- Ben Goessling, ESPN Staff Writer
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MINNEAPOLIS -- In an ESPN Insider piece published last Thursday, Pro Football Focus ranked the starting lineups of all 32 NFL teams, grading the starters on each roster in the same manner that teams use to stack their draft boards (blue players are elite, green ones are good starters, yellow ones are average and red ones are poor).
PFF ranked the Minnesota Vikings' roster 29th in the league, largely because of how few elite players it sees in the current lineup. According to PFF's rankings, only Adrian Peterson merited a blue rating. But the site also pointed out something I think is worth examining a little more thoroughly here: How many good starters are on the Vikings' roster.
According to PFF's rankings, 53.6 percent of the Vikings' starters are either good, high quality or elite players. Only left guard Charlie Johnson is rated as below-average on offense, and receiver Jerome Simpson is the only other player rated as average. Things are spottier on defense, as should be expected, but even there, only middle linebacker Jasper Brinkley, cornerback Josh Robinson and outside linebacker Chad Greenway are listed as worse than average.
The Vikings believe they can make a quick turnaround after a 5-1o-1 season, and I don't think it's farfetched for them to believe that, especially given how much better they could get through the development of a few players: Cordarrelle Patterson, Matt Kalil, Harrison Smith, Sharrif Floyd and Xavier Rhodes. All five players were first-round picks in the last two years, and all five have significant room to improve. PFF ranked the Green Bay Packers -- who have won the last three NFC North titles -- as having the eighth-best roster in the NFL, with three elite players (quarterback Aaron Rodgers, guard Josh Sitton and linebacker Clay Matthews) as elite, and two more (running back Eddie Lacy and wide receiver Jordy Nelson) as very good. It's not a stretch at all to think the Vikings could have Patterson, Smith, Rhodes and Kalil in one of the top two classes by the end of the year, to go with Peterson and three offensive linemen (center John Sullivan, right guard Brandon Fusco and right tackle Phil Loadholt).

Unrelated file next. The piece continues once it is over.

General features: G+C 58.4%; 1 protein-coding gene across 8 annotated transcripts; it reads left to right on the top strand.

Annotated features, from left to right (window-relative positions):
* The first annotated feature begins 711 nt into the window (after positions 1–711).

This year, as much as any in the Vikings' recent history, will hinge on player development, and that's without even discussing rookies like Anthony Barr and Teddy Bridgewater yet (PFF lists Bridgewater as the starting quarterback, though I'd put Matt Cassel in the spot for now). It's probably wise to prepare for a long line of tepid preseason predictions for the Vikings -- there are simply too many questions to think otherwise -- but those don't have any bearing on how good the team can actually be. There are enough pieces on the roster to think the Vikings could be on solid footing in the near future. How quickly they get there will depend on whether their stockpile of recent first-round picks becomes a stable of high-end players.